1. Limited time only! Sign up for a free 30min personal tutor trial with Chegg Tutors
    Dismiss Notice
Dismiss Notice
Join Physics Forums Today!
The friendliest, high quality science and math community on the planet! Everyone who loves science is here!

Homework Help: How to correctly solve this problem? (linear dependency)

  1. Jun 30, 2016 #1
    This is the problem:

    Suppose a, b and c are linearly independent vectors. Determine whether or not the
    vectors (a + b), (a - b), and (a - 2b + c) are linearly independent.

    Here was my solution, which involved writing words (and hasn't actually been confirmed correct yet):

    Let's align a, b and c with the x-y-z axis so that a and b have only x and y components, whereas c has z too. This is true for any set of linearly independent vectors. This would mean no combination of (a + b) and (a - b) can create (a - 2b + c), because neither has a z component, and therefore (a + b), (a - b), and (a - 2b + c) are also linearly independent.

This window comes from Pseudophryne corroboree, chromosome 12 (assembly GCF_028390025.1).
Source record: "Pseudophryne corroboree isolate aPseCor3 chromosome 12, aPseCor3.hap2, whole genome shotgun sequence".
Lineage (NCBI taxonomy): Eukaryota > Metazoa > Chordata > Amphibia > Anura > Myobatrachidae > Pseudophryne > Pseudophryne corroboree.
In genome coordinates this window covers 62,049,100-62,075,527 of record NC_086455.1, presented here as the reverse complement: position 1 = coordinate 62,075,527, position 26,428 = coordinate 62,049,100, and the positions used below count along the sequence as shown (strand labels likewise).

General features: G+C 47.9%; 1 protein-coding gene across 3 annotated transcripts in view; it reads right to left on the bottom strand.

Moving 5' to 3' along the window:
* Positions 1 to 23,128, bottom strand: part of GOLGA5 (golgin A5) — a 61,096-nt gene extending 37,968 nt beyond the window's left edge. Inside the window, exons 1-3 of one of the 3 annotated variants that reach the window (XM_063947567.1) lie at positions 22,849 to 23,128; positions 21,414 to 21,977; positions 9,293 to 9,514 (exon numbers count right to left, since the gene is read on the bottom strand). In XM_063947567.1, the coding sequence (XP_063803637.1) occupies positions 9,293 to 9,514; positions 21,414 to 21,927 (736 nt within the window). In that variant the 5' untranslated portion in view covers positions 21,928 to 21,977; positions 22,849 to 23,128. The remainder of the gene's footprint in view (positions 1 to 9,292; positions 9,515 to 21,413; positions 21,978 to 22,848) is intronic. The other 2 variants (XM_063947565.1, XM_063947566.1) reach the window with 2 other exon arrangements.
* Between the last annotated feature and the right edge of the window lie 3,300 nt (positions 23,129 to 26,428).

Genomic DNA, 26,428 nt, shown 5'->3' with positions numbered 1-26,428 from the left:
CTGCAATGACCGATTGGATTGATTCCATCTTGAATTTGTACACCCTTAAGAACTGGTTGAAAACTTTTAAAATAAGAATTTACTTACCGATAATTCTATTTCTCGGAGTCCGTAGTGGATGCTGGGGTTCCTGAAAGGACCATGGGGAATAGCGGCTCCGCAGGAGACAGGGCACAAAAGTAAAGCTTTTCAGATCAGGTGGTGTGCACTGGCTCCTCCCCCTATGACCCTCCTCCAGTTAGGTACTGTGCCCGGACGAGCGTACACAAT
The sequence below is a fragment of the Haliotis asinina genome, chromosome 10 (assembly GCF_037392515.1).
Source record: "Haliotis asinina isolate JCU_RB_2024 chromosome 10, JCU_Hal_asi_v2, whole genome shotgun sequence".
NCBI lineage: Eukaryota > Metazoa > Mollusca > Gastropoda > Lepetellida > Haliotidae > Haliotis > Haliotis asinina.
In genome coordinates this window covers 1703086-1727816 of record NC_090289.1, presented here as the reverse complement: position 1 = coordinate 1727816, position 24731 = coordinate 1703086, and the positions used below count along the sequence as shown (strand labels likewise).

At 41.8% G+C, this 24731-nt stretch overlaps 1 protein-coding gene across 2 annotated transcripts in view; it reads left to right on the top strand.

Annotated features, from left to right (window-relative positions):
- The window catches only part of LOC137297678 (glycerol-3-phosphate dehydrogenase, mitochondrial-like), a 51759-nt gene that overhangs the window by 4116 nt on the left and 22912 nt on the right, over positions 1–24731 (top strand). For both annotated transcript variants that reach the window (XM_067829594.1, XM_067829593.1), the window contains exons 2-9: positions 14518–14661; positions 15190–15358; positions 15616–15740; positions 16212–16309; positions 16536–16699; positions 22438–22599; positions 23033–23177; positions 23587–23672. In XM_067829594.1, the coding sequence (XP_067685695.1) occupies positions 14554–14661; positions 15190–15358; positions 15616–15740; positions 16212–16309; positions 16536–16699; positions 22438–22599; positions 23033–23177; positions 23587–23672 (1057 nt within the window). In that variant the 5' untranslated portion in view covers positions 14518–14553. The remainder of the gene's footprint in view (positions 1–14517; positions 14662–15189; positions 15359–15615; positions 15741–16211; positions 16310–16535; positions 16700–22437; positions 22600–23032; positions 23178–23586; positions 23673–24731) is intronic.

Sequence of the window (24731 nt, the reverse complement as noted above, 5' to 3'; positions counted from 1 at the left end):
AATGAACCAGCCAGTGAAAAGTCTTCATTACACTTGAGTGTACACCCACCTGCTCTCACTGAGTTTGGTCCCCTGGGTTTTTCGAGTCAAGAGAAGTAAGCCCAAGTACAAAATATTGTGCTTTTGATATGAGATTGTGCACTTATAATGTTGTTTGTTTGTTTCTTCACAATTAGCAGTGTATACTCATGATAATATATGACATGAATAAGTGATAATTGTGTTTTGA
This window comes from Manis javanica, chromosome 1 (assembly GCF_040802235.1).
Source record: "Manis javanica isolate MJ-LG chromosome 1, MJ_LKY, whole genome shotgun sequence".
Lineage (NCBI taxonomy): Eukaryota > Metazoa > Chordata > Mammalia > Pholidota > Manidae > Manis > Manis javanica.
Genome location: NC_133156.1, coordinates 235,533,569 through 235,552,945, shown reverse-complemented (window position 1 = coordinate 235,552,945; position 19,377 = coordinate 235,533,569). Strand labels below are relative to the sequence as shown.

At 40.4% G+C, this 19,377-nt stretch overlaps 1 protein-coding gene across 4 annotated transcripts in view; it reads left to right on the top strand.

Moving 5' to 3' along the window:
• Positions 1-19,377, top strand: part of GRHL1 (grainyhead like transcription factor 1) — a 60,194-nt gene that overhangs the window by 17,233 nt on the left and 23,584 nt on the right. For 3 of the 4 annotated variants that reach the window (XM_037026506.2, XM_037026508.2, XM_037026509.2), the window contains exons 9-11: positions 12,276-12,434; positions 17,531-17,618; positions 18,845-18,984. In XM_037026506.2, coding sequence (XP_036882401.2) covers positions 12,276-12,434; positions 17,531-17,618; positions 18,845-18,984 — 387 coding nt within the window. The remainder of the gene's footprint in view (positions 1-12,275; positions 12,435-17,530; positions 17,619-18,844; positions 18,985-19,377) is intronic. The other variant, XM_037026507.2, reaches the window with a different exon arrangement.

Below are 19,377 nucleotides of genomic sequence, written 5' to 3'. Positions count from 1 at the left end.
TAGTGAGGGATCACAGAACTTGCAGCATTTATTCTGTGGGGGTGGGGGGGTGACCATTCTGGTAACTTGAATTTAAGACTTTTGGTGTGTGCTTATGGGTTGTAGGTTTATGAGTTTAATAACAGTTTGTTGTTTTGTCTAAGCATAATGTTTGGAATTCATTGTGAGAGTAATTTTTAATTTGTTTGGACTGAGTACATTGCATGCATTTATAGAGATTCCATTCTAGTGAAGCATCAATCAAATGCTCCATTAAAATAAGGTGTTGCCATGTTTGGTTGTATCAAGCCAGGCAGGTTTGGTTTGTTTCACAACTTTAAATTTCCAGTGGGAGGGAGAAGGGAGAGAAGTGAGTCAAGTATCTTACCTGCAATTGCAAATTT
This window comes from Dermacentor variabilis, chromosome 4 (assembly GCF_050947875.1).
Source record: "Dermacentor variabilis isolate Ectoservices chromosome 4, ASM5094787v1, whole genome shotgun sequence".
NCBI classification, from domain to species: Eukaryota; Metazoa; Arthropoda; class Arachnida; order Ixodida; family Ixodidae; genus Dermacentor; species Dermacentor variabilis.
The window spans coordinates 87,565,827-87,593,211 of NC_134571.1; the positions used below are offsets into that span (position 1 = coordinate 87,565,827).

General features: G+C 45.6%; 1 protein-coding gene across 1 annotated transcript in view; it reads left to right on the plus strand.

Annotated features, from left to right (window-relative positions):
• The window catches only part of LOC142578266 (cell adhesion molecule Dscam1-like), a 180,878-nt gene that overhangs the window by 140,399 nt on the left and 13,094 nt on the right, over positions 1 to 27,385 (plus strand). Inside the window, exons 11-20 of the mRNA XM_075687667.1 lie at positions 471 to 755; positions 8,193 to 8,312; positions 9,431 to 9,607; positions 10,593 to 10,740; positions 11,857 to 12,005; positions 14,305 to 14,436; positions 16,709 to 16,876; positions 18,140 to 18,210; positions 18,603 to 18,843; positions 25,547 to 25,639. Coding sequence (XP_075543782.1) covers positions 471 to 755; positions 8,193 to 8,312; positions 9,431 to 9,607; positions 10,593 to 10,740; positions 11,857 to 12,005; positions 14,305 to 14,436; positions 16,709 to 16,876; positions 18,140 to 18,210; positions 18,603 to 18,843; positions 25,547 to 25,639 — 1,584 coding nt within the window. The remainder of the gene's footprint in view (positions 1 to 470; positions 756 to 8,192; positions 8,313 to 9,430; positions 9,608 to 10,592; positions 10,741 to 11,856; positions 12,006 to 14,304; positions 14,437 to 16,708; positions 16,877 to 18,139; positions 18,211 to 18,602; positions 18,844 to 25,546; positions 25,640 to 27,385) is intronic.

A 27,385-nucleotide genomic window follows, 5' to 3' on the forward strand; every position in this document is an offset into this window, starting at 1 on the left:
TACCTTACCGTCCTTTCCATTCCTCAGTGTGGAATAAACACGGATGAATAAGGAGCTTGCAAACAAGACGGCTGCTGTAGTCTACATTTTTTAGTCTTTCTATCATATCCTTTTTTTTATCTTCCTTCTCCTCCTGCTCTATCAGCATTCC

I'd like to know what the most efficient solution is, which I assume is algebraic and doesn't involve so many words. Thanks!
    Last edited by a moderator: Jun 30, 2016
  2. jcsd
  3. Jun 30, 2016 #2

    Buzz Bloom

    User Avatar
    Gold Member

    Hi Bob:

    Your approach is is good. Each of the three combination vectors can be expressed as a triple of (x,y,z) values. It is possible to chose the scale of the x, y, and z coordinates such that a=b=c=1 If you form a matrix with these three triples, the determinant will equal zero if the three triples are not independent. Note that this 3x3 matrix will have elements that are all simple integers.

    Hope this helps.

Share this great discussion with others via Reddit, Google+, Twitter, or Facebook

Have something to add?
Draft saved Draft deleted